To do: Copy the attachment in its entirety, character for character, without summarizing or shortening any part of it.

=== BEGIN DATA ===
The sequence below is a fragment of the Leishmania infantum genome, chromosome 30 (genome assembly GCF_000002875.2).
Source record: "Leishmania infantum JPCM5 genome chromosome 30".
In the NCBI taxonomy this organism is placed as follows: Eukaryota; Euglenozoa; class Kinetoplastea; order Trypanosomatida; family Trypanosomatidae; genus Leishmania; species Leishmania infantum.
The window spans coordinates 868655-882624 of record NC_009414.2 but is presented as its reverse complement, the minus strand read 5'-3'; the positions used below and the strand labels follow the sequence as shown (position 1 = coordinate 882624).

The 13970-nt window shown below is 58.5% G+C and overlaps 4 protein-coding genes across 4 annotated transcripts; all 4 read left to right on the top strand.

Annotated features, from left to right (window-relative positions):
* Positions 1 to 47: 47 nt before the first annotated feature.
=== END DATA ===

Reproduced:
The sequence below is a fragment of the Leishmania infantum genome, chromosome 30 (genome assembly GCF_000002875.2).
Source record: "Leishmania infantum JPCM5 genome chromosome 30".
In the NCBI taxonomy this organism is placed as follows: Eukaryota; Euglenozoa; class Kinetoplastea; order Trypanosomatida; family Trypanosomatidae; genus Leishmania; species Leishmania infantum.
The window spans coordinates 868655-882624 of record NC_009414.2 but is presented as its reverse complement, the minus strand read 5'-3'; the positions used below and the strand labels follow the sequence as shown (position 1 = coordinate 882624).

The 13970-nt window shown below is 58.5% G+C and overlaps 4 protein-coding genes across 4 annotated transcripts; all 4 read left to right on the top strand.

Annotated features, from left to right (window-relative positions):
* Positions 1 to 47: 47 nt before the first annotated feature.